ODATA secures new finance for Brazil expansion
ODATA Brasil is to expand three of its data centres in Brazil as part of a financial arrangement enabled by the World Bank Group's IFC.
IFC has led a new, second tranche of financing following an earlier line agreed in November 2020. That comprised $30 million of IFC's own resources and marked the organisation's first data centre financing project.
For this second disbursement, IFC mobilised two new investors: Itaú BBA and SMBC, AKA Sumitomo Mitsui Banking Corporation.
As a result, ODATA Brasil S.A. now has the funds to expand its three data centres in the country, which its website lists as SP01, SP02, and SP03.
"The arrival of the new funders, Itaú BBA and SMBC, provides even more financial robustness for ODATA to continue to expand rapidly in Brazil and Latin America, contributing to the improvement of digital infrastructure in the region," said Fernando Jaeger, ODATA's new business director.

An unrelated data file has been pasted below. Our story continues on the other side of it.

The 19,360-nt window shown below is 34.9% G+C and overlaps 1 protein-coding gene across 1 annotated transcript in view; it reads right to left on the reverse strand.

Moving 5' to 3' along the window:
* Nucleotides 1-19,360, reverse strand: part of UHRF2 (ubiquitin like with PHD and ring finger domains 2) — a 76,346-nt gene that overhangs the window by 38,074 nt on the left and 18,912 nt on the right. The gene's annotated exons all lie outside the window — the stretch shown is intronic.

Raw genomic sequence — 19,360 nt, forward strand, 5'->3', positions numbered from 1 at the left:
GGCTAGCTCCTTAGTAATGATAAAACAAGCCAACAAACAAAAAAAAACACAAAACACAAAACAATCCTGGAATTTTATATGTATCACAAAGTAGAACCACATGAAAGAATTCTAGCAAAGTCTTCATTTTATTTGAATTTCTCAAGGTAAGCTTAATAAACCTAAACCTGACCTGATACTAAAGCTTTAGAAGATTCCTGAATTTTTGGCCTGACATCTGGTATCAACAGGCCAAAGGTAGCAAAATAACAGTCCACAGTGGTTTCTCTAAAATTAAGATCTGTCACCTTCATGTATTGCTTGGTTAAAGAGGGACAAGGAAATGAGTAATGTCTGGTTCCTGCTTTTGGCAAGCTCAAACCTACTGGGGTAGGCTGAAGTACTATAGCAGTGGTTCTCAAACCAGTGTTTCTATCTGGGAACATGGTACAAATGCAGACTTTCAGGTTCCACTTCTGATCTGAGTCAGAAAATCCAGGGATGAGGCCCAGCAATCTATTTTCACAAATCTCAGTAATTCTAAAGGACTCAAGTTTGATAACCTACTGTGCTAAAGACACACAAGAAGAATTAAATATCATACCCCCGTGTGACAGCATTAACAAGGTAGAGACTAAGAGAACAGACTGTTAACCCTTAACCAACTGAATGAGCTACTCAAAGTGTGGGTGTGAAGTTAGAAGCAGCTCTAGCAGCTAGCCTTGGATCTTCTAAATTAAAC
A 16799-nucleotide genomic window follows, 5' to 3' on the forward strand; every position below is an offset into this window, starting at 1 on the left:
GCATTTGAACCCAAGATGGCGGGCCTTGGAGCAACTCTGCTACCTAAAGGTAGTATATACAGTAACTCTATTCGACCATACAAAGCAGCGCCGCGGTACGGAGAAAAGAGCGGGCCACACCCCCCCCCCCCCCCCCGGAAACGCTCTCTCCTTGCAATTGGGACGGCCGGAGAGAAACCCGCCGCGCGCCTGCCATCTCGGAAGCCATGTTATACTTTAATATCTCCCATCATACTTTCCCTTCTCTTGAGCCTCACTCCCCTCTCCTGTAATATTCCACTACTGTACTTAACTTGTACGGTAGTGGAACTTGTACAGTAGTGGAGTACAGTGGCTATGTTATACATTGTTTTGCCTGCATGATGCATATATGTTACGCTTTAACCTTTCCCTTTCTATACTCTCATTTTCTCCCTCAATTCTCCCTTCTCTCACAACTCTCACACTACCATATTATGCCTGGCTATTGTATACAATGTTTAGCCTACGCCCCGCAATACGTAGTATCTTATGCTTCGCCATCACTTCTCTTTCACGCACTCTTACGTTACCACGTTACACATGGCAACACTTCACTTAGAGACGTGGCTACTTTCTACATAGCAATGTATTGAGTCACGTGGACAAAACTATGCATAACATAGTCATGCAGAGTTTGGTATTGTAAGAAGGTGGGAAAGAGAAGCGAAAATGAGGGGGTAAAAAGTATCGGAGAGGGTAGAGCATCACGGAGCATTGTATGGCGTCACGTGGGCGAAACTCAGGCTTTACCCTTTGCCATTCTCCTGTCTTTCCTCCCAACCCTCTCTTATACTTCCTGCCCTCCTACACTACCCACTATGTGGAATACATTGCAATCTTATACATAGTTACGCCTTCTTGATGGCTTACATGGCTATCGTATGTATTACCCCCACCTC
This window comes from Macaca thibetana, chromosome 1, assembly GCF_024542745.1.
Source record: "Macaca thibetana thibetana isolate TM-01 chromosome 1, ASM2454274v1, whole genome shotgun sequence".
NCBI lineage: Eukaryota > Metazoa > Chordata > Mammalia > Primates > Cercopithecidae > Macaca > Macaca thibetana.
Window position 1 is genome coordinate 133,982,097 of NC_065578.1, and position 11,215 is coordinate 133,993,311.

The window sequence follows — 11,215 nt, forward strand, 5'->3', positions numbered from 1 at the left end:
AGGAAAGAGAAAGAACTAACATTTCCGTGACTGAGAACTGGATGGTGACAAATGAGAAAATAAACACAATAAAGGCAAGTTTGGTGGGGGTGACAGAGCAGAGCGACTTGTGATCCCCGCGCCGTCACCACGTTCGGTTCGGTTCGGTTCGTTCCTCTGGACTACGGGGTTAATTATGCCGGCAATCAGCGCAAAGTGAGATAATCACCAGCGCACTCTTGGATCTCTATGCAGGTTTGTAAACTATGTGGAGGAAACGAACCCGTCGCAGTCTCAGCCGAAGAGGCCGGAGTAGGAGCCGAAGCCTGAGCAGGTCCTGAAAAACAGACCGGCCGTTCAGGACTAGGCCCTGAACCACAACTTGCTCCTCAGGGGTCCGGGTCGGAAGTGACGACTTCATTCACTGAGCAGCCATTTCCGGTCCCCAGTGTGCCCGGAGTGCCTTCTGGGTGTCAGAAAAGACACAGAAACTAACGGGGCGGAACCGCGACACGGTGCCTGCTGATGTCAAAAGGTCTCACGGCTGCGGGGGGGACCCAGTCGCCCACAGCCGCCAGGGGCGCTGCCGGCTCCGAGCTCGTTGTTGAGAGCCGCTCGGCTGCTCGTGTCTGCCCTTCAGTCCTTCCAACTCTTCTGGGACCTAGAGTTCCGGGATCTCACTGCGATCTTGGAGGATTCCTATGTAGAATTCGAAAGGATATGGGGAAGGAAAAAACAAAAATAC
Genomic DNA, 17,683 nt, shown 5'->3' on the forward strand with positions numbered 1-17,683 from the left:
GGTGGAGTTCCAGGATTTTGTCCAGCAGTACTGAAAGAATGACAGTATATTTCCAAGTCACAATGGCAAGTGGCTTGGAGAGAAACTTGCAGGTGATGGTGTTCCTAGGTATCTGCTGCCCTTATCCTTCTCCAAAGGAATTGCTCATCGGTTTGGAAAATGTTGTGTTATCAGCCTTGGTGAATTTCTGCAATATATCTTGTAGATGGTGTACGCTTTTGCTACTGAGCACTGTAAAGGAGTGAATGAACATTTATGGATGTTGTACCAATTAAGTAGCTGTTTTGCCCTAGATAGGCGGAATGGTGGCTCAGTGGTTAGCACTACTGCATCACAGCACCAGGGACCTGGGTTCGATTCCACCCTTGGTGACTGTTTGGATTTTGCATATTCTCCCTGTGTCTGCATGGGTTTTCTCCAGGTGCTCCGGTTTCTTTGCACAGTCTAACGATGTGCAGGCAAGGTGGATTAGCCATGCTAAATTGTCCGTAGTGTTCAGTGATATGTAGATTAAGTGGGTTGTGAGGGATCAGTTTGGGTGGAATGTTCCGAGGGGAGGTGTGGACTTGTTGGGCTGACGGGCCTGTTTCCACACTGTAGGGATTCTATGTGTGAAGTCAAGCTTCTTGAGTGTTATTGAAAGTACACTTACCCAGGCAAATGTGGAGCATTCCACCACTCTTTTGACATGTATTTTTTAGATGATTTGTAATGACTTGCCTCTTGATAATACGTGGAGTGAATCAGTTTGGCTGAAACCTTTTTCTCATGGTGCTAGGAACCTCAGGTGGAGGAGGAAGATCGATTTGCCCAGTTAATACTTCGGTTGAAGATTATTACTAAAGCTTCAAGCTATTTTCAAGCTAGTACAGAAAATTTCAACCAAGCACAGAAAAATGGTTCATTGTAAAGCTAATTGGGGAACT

Jaegar highlighted that, in addition to the financing of the new facilities, IFC has "contributed to the company achieving the best sustainability standards in the market, offering value to society and our customers".
IFC said the funds will expand access to independent data centre capacity in Brazil, "sustaining the growth of the digital economy and expanding quality digital services for businesses and people". The organisation said that over the last decade it has "committed and mobilised $5.9 billion for telecommunications, media, and tech projects around the world". As Capacity reported, it has recently backed projects by DigitalBridge.
Carlos Leiria Pinto, IFC's country manager in Brazil said of this latest development: "This project supports the growth of productivity and competitiveness in the Latin American data hosting services market. IFC's mobilisation aims to promote greater digital resilience and a sustainable economic recovery in Brazil, in addition to meeting the population's demand for cloud services."
A colocation specialist ODATA has six data centres at present: three in Brazil and one each in Colombia, Chile and Mexico.